Can Supply Chains Adjust to a Circular Economy Over the Next Decade? Part 2

Stephen DeAngelis

November 5, 2019

As I noted in Part 1 of this article, analysts at Gartner predict circular economies will replace today’s wasteful linear economies over the next decade or so. In order for that to happen, both supply chains and consumer habits must significantly change. Steven Steutermann, managing vice president in the Gartner supply chain practice, states, “To turn around a supply chain system, 10 years is not a long time. CSCOs should deploy change management programs and start pilots now. The pilots will provide valuable learnings and help build momentum for further circular economy initiatives.”[1] Commenting on the Gartner prediction, the editorial staff at Material Handling & Logistics (MH&L) write, “Supply chain officers need to take note of the fact that both consumer and shareholders are clearly shifting toward sustainability. What this means to these managers is that they need to prepare for the transformation from a linear to a circular supply chain.”[2]

Marina Mattos, a Postdoctoral Associate at the MIT Center for Transportation and Logistics, bluntly asks, “How will such a shift affect supply chains?”[3] It’s an important question. Mattos adds, “A critical supply chain challenge is how to reconfigure distribution channels, forecast methods and technology to generate value across business ecosystems. To achieve this goal, companies must create new business models and improve supply chain management functions.” According to Jeff Butler, supply chains’ circular economies must deal with both internal supply chain waste as well as broader consumer loop waste. He explains, “Many of the materials that are utilized during manufacturing exist solely within the confines of the supply chain and never exit it in the form of the product or packaging. In other words, this material waste is invisible to the end consumer and typically ends up in places it does not belong.”[4]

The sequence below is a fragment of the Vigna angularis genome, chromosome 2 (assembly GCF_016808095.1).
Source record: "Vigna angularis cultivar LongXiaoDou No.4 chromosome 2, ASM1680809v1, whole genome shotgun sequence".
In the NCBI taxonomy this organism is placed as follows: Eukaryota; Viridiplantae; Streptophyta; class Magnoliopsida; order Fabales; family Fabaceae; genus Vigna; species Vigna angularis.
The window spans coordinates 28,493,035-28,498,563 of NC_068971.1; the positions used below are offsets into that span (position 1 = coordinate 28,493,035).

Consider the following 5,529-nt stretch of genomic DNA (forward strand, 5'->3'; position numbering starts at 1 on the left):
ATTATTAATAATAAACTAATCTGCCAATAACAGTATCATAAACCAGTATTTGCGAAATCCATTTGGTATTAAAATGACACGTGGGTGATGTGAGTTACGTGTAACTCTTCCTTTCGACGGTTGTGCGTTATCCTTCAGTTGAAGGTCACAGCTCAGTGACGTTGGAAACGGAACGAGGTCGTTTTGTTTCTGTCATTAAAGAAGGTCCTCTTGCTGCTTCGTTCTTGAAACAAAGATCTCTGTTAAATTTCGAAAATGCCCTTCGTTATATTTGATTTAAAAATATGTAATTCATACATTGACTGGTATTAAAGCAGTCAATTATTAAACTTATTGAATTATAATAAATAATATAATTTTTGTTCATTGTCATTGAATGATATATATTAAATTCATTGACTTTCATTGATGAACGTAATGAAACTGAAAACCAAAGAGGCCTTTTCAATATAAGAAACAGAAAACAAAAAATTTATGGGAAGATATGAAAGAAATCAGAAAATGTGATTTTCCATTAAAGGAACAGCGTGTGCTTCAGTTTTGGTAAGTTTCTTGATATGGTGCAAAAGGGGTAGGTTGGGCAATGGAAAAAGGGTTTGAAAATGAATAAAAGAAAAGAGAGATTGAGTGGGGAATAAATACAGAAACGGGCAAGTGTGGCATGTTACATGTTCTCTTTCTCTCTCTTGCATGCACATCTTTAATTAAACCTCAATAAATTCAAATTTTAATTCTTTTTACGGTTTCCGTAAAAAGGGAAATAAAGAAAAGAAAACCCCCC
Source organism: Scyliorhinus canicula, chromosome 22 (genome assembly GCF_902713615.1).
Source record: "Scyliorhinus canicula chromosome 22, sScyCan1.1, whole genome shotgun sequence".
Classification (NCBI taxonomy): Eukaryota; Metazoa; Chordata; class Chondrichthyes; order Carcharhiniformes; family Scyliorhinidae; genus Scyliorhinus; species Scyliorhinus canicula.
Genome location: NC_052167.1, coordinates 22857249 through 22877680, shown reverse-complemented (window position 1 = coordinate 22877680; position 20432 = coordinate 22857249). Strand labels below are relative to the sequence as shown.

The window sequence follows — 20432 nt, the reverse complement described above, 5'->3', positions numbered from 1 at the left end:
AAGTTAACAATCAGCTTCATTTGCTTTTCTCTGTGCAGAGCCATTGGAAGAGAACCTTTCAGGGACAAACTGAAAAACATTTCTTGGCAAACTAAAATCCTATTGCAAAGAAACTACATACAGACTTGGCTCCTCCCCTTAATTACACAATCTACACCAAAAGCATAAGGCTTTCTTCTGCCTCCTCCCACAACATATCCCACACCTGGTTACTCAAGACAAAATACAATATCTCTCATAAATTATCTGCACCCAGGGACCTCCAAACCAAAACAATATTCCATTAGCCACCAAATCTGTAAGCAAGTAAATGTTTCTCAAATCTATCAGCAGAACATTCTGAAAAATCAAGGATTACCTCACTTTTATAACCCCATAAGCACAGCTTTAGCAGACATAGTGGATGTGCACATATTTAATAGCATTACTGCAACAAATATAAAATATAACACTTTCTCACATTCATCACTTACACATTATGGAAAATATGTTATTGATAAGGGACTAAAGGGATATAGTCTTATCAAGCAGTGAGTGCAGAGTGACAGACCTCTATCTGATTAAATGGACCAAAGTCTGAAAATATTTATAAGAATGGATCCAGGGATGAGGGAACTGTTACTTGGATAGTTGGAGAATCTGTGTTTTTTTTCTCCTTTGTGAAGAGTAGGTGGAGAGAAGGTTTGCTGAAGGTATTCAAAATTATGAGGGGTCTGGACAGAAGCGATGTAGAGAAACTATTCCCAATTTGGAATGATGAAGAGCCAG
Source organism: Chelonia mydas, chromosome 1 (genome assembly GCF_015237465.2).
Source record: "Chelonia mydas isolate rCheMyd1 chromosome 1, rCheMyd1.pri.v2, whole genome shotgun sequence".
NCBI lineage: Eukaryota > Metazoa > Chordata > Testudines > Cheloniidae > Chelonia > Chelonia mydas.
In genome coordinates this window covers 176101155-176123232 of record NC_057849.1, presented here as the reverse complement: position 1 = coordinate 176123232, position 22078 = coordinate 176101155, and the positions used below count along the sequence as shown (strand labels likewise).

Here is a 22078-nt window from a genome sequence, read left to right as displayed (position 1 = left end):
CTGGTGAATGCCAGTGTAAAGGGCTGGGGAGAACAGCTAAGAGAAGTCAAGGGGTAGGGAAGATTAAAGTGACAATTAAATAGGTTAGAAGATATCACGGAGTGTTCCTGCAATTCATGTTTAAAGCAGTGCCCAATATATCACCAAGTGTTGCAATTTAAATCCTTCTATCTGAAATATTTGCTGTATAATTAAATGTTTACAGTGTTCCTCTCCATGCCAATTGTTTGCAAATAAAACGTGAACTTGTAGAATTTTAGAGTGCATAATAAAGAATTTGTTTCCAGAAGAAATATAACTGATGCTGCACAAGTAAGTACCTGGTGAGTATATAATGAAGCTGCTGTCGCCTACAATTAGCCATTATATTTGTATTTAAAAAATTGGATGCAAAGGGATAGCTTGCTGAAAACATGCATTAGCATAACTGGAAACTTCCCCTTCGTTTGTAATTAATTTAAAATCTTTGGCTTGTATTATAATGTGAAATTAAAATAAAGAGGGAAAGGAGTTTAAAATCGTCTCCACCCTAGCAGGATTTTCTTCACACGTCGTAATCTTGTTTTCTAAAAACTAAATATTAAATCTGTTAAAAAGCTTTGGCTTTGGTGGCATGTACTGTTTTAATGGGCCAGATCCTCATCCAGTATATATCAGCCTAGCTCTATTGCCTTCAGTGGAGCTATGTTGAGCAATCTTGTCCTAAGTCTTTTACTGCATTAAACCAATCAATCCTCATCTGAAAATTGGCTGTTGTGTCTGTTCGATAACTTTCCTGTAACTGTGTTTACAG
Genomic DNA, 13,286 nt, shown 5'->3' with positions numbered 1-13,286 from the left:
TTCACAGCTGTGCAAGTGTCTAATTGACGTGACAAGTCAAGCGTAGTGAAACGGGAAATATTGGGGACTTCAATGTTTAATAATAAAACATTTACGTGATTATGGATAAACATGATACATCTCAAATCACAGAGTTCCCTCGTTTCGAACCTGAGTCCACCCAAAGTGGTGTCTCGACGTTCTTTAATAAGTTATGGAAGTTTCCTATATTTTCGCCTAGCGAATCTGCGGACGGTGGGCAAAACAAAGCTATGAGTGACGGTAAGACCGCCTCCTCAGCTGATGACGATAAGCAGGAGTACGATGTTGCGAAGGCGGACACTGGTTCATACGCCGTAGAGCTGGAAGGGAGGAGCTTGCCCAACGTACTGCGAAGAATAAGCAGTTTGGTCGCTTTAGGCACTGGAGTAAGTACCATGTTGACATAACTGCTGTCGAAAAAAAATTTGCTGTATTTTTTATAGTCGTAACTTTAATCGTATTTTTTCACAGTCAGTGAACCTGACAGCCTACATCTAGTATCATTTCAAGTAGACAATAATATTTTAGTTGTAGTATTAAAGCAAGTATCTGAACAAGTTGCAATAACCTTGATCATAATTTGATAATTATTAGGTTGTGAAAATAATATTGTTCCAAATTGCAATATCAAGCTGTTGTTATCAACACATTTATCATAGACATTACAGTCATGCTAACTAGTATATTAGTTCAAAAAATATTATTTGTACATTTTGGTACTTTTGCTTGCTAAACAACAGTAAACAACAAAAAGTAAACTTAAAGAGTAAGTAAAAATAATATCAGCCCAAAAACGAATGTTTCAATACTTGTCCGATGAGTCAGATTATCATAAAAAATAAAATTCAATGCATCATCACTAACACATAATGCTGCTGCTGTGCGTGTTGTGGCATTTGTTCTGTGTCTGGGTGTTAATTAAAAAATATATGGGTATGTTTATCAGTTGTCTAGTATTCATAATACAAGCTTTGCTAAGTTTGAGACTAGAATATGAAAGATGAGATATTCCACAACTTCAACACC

Closing the loop


As the name implies, a circular economy is one in which the loop between manufacturers and consumers is closed. Mattos explains, “To build business ecosystems that are compatible with the goals of a circular economy, companies need to improve their market response times. They must also develop new product ranges, production processes, sourcing strategies and distribution channels. And enterprises need to redefine customer relationships and the concept of product obsolescence. These changes require new strategies that narrow, slow, intensify and close supply chain loops (supply chains that encompass the flow of materials back into the value chain).” The desired goal sought by proponents of a circular economy is to design waste out of the production and consumption cycle. Frankly, I’m not optimistic the world will be dramatically different a decade from now; but, manufacturers can make the Gartner vision closer to a reality by starting now. As Mattos notes, the path towards a circular economy begins with narrowing, slowing, intensifying, and closing the supply chain loop. She defines those paths this way:


  • Narrowing the loop. “This approach requires companies to improve the efficiency of production, distribution and consumption processes.”
  • Slowing the loop. “Investing in ways to extend the life of products and reducing or avoiding waste are central elements of this approach.”
  • Intensifying the loop. “This method goes beyond the slowing phase by transforming products into services. The approach involves new procurement methods that promote asset sharing (for example, cars), grounded in new distributed models and infrastructure.”
  • Closing the loop. “Companies close the loop by reintegrating waste into supply chains (from the production of textiles, plastics and energy), and by reusing and recycling products. For example, products that use glass, plastic, paper and metals are widely recycled. However, innovative manufacturing methods can provide opportunities for textile and apparel recycling too.”


According to the Gartner report, “The biggest challenge to circular economy efforts is setting measurable goals. Often, the key challenge in setting these goals — as with any transformational initiative — is substantiating how the proposed changes will impact consumer preferences and, ultimately, margins.” Steutermann adds, “It is important not to confuse [sustainability] metrics with the circular economy. Good metrics for the circular economy could be the percentages of reclaimed, reused materials for production and the reduction of single-use plastic.”


Making the circular economy a reality